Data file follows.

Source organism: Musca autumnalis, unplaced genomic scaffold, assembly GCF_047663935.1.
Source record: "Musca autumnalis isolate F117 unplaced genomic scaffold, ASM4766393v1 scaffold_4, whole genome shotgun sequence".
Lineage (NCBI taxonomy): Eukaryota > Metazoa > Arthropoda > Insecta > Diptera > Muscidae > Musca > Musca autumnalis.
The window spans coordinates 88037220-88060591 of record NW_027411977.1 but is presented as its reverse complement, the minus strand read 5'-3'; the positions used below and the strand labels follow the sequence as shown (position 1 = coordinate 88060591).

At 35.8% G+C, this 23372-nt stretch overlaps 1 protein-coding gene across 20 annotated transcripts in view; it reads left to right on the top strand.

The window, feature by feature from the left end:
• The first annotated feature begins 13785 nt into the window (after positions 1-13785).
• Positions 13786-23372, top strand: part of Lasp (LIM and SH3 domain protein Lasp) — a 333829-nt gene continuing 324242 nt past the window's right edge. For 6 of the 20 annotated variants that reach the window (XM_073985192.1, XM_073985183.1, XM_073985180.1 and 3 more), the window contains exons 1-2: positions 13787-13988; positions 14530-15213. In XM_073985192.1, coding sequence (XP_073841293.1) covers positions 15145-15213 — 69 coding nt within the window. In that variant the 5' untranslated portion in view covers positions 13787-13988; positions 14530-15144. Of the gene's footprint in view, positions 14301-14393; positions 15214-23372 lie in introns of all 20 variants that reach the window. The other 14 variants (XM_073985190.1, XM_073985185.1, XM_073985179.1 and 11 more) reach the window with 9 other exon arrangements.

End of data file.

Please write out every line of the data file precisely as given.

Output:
Source organism: Musca autumnalis, unplaced genomic scaffold, assembly GCF_047663935.1.
Source record: "Musca autumnalis isolate F117 unplaced genomic scaffold, ASM4766393v1 scaffold_4, whole genome shotgun sequence".
Lineage (NCBI taxonomy): Eukaryota > Metazoa > Arthropoda > Insecta > Diptera > Muscidae > Musca > Musca autumnalis.
The window spans coordinates 88037220-88060591 of record NW_027411977.1 but is presented as its reverse complement, the minus strand read 5'-3'; the positions used below and the strand labels follow the sequence as shown (position 1 = coordinate 88060591).

At 35.8% G+C, this 23372-nt stretch overlaps 1 protein-coding gene across 20 annotated transcripts in view; it reads left to right on the top strand.

The window, feature by feature from the left end:
• The first annotated feature begins 13785 nt into the window (after positions 1-13785).
• Positions 13786-23372, top strand: part of Lasp (LIM and SH3 domain protein Lasp) — a 333829-nt gene continuing 324242 nt past the window's right edge. For 6 of the 20 annotated variants that reach the window (XM_073985192.1, XM_073985183.1, XM_073985180.1 and 3 more), the window contains exons 1-2: positions 13787-13988; positions 14530-15213. In XM_073985192.1, coding sequence (XP_073841293.1) covers positions 15145-15213 — 69 coding nt within the window. In that variant the 5' untranslated portion in view covers positions 13787-13988; positions 14530-15144. Of the gene's footprint in view, positions 14301-14393; positions 15214-23372 lie in introns of all 20 variants that reach the window. The other 14 variants (XM_073985190.1, XM_073985185.1, XM_073985179.1 and 11 more) reach the window with 9 other exon arrangements.